Unemployment: Structural vs. Cyclical – and Globalization's Adverse Impact
58 Pages Posted: 25 May 2011 Last revised: 14 Jun 2011
Date Written: May 9, 2011
The U.S. economy continues to be characterized by a persistently-high rate of unemployment, with at least another three years before attainment of the pre-recession unemployment rate.
Six significant structural trends are identified and their impacts discerned.
The pernicious impact of globalization on U.S. employees, as manifested by the post-2000 business practices of America’s multinational corporations (MNCs), has seen multinationals shifting and growing their workforces overseas. Between 1999 and 2008, U.S. non-bank MNCs cut their domestic employment by 1.9 million while increasing their foreign-based employment by 2.4 million. After a decade, it is apparent globalization has yet to come full circle and bestow its gains to American workers. Offshoring by U.S. companies is also having a deleterious effect on the level of domestic employment, particularly in manufacturing and data processing.
Advances in technology are serving to replace domestic employees with software or lower-paid foreign-based workers. In 2000-08, domestic spending on capital expenditures by U.S. MNCs grew at an annual rate of 1.1 percent while their foreign-based affiliates invested at an annual rate of 6.2 percent.
A need for more highly-educated employees has manifested itself by consistently-favorable wage patterns. The low levels of monthly job creation and a declining labor force participation rates, particularly for prime-age men, since the turn of the century left workers vulnerable to the harshest post-World War II recession. The decreasing participation rate after 2000 may also reflect harmful impacts of globalization, with discouraged laid-off U.S. workers no longer looking for jobs. Over 23 million people – 50 percent of the increase in the U.S. population between 2000 and 2009 – were classified by the Bureau of Labor Statistics as “not in the labor force”. And the detrimental effect of long-term unemployment is a structural impediment to becoming well-positioned to compete for available jobs.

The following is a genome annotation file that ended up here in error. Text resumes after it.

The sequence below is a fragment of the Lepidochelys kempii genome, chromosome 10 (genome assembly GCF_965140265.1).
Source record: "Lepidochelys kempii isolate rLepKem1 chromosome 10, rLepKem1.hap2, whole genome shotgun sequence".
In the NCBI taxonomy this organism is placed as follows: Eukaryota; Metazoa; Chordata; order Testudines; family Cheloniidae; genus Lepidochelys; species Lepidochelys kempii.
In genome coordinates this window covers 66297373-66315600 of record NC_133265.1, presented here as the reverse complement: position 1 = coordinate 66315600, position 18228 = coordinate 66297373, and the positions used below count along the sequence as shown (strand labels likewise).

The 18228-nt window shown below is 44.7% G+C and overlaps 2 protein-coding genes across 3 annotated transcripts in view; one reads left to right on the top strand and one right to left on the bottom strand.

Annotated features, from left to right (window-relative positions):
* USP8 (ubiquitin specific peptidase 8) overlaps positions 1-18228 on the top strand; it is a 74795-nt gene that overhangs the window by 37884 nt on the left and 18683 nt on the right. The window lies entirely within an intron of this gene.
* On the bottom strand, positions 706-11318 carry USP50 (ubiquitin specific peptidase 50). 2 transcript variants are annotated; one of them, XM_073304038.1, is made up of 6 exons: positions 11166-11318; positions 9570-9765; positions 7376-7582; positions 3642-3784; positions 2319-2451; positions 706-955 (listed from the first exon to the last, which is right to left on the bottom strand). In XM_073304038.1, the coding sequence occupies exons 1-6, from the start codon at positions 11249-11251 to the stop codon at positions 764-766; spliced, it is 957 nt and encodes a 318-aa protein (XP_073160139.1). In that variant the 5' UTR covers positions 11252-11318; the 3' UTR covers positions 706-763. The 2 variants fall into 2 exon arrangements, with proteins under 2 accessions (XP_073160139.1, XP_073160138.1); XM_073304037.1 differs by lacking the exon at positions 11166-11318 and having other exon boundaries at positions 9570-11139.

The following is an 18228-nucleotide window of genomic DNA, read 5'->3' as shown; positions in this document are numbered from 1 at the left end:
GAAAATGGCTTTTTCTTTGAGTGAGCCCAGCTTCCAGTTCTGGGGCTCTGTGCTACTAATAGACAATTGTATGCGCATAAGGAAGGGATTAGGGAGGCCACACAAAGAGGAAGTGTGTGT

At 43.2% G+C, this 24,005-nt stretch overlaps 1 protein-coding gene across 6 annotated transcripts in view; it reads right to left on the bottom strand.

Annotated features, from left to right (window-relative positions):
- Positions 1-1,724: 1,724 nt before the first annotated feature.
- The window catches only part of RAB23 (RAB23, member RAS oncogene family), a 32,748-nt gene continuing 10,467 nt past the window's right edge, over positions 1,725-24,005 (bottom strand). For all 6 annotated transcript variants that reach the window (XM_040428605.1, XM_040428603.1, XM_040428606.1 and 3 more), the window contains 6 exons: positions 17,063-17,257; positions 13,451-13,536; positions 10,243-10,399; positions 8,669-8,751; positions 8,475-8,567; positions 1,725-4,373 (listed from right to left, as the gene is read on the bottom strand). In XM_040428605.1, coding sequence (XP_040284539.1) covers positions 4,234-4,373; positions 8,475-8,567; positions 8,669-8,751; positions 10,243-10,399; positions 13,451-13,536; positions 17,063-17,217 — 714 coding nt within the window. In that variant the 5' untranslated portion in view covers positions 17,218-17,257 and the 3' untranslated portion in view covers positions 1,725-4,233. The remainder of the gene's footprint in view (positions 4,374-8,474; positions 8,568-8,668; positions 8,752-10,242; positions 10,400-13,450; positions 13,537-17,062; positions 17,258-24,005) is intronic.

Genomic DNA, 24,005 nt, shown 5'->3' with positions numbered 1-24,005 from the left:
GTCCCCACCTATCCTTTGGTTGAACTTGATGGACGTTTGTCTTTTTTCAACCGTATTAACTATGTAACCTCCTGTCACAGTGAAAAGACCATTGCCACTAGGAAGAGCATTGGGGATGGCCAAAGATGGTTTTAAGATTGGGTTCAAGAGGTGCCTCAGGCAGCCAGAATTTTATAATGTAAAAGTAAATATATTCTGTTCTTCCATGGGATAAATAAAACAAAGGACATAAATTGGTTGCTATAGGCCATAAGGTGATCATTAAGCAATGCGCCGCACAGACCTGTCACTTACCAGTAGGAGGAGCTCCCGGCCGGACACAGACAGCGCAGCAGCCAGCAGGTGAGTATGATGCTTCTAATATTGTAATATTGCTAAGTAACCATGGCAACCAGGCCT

The six structural factors – globalization, technological advances, the need for a highly-educated and skilled workforce, declines in the labor force participation rates, particularly for prime-age men, the relatively-low levels of job creation and the effects of long-term unemployment – seem to be currently dominated by cyclical causes. However, if unemployment rates remain elevated for an extended period, structural causes of unemployment will likely predominate.
Keywords: unemployment, structural, cyclical, globalization, offshoring, value added, technological advances, jobless recovery, labor force participation rate, real GDP growth, productivity, manufacturing, education
JEL Classification: E24, E32, E65, I22, J64, D24, I21, J21
Suggested Citation: Suggested Citation